Disrespect your tea

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Bok
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Tue Nov 26, 2019 7:45 pm

Disrespect your tea.

I mean it.

How often have you sat in awe and anxiousness in front of a supposedly very rare/precious/special tea in fear of messing up that tiny quantity you have? Sounds familiar?

I just recently experienced it again with that Tokusen Gyokuru. A tiny amount, expensive and unfamiliar terrain. Needless to say, my first rounds of brewing were filled with thoughts of ‘do I make it right?’ Similar experiences with rare and expensive samples of Yancha and other special teas I have been given over the years.

Luckily, in the last case I had copious amounts of Gyokuru to fool around with, in later rounds frankly disregarding conventional wisdom, amounts/temperatures and other parameters. The tea still turned out alright and often much better than per recommendation.

Yet high expectations due to special-ness had still not been met. Which got me thinking – maybe the bar was set too high and I would have been better off not to perceive the tea as special beforehand, which could easily end in disappointment or fooling myself into a selfulfilling promises, not being able to acknowledge that it is maybe not special in the first place, because it has to be special, right?

Which leads me to my conclusion of approaching any tea with disregard to its supposed background story. Treat any new tea as an unknown tea, where do not know anything. Brew it like you would based on leaf appearance, general kind of tea and past experiences. That way you keep an open and neutral mind of how to judge that tea.

These days, so many tea sellers garnish their mediocre teas with fancy stories and names, so many teas get pushed and hyped by dubious online-experts, it’s easy to get fooled and buy into it (not in any way referring to the above mentioned Gyokuru!).

Tea is just tea. The rest are stories and expectations.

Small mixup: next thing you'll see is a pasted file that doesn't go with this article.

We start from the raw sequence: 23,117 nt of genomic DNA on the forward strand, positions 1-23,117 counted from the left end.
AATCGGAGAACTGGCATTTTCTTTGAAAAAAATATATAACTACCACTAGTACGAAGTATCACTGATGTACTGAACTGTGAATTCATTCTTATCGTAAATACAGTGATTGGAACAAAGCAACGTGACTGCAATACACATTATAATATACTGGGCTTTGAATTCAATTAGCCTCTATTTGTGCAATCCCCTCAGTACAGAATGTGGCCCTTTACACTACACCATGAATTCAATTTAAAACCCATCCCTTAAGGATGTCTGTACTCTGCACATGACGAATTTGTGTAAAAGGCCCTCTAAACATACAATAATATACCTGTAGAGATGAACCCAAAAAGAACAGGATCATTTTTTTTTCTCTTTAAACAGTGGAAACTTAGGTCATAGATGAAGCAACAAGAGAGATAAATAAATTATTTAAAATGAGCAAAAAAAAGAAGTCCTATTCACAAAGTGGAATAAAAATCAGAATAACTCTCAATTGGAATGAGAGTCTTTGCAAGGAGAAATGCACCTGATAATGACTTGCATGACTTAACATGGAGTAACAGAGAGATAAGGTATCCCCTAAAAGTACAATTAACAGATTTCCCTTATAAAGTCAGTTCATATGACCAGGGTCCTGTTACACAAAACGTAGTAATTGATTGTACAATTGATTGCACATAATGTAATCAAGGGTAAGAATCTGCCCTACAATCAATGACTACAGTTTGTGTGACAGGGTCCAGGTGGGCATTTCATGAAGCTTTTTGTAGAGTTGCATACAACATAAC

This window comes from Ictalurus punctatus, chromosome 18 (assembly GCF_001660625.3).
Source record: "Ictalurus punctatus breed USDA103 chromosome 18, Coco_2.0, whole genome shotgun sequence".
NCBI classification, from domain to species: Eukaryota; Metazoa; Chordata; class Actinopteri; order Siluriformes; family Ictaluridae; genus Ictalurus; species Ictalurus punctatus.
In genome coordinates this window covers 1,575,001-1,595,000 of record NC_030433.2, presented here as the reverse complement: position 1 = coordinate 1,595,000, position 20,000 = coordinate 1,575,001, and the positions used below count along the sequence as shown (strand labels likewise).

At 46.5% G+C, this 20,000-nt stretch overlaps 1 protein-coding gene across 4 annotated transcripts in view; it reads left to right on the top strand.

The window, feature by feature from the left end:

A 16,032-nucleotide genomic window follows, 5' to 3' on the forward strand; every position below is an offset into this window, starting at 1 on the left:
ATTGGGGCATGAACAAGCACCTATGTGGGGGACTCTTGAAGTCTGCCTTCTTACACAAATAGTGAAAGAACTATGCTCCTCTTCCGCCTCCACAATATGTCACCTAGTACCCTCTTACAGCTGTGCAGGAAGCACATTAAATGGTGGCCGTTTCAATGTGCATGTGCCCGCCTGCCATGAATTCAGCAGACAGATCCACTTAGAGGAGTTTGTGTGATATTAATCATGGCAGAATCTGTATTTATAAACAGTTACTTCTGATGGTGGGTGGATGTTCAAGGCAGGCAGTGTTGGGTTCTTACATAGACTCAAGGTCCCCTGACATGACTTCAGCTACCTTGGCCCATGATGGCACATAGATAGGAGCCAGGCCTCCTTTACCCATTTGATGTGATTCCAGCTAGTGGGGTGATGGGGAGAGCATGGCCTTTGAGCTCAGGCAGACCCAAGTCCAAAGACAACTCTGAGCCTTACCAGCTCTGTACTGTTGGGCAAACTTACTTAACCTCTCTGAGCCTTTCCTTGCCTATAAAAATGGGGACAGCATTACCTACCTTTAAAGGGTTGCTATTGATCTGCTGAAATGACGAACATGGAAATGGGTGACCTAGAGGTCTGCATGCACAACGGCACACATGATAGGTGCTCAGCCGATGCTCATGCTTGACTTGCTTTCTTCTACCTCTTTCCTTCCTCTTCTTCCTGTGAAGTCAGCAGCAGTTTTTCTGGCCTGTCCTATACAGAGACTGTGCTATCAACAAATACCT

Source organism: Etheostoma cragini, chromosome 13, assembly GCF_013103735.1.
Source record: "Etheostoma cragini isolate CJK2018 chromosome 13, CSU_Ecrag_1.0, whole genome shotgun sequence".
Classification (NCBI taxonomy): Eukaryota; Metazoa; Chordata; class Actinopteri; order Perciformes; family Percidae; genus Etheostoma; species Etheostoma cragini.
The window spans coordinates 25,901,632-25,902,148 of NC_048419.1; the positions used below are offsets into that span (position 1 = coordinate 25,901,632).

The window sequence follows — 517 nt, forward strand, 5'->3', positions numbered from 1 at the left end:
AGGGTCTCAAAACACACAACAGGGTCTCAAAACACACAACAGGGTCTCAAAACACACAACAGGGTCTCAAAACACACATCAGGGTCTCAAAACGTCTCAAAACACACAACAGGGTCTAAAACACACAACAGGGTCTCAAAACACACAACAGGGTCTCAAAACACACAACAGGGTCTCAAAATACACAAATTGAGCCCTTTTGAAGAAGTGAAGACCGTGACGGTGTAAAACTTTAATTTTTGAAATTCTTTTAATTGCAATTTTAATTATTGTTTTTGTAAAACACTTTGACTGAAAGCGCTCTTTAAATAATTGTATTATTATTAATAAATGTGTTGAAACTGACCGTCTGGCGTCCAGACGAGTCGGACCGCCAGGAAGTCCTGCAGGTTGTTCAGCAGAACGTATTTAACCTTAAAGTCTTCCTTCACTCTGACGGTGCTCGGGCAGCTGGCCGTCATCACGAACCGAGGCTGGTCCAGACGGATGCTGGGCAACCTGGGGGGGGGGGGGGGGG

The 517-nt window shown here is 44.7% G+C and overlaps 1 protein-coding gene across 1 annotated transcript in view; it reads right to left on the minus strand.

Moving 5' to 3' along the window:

Please share your thoughts.
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rdl
Posts: 67
Joined: Tue Jan 02, 2018 3:43 am

Tue Nov 26, 2019 9:08 pm

Bok,
Today the consensus seems to be that there is no need for blenders, editors, curators, anyone to decide based on their expertise and provide a set of recommendations. So I see your point going two ways. Either be a maverick and go your own way, or put aside personal knowledge and follow the basic given parameters. In either case I think your word choice of "disregard" is better than "disrespect."
I'm of the opinion that the stories, the hype, are good for enjoying as the subject of tea, but not for sitting down with and preparing and drinking tea. Your sense of intuition through knowledge seems to be very practical, but I would not disregard the producer's recommended starting point. However, I am interested in anyone's results regardless of how they went about getting tea in their cup.
I still give the respect of following a producer's or blender's suggested recommendations, and diverge to my liking.
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Bok
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Tue Nov 26, 2019 9:23 pm

@rdl fair points. I admit to putting the headline intentionally provocative to get a lively discussion :mrgreen:

If a vendor specifically recommends something (excluding the generic brewing advice put on many tea packs), it is maybe worth trying once if I do not know the particular kind of tea and see how it goes. More than the brewing itself, I wanted to point out how high expectations can taint our self confidence in getting a brew right.

Also, in my experience, the better the tea is in terms of quality, the less it matters how exactly you follow recs of time/ratios and heat. Good, especially organic tea, can take some punishing and negligence(with few exceptions). The tricky to brew teas are mid-low quality.
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rdl
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Tue Nov 26, 2019 9:47 pm

"More than the brewing itself, I wanted to point out how high expectations can taint our self confidence in getting a brew right."
Bok, those are the two sides of the fence that I like to keep sperated. If I focus on preparing tea, using a bit of intuition, a bit of the suggested guidelines, then that focus keeps the hype, the expectations at bay. The moment the hot water and tea encounter each other, what happens is very personal, as the tea reveals itself. To my main point, I won't go maverick, trying to ride the wide expectations and hype. It seems like you did, by going against the hype, with your Gyoukuro, and I am fascinated, but not convinced.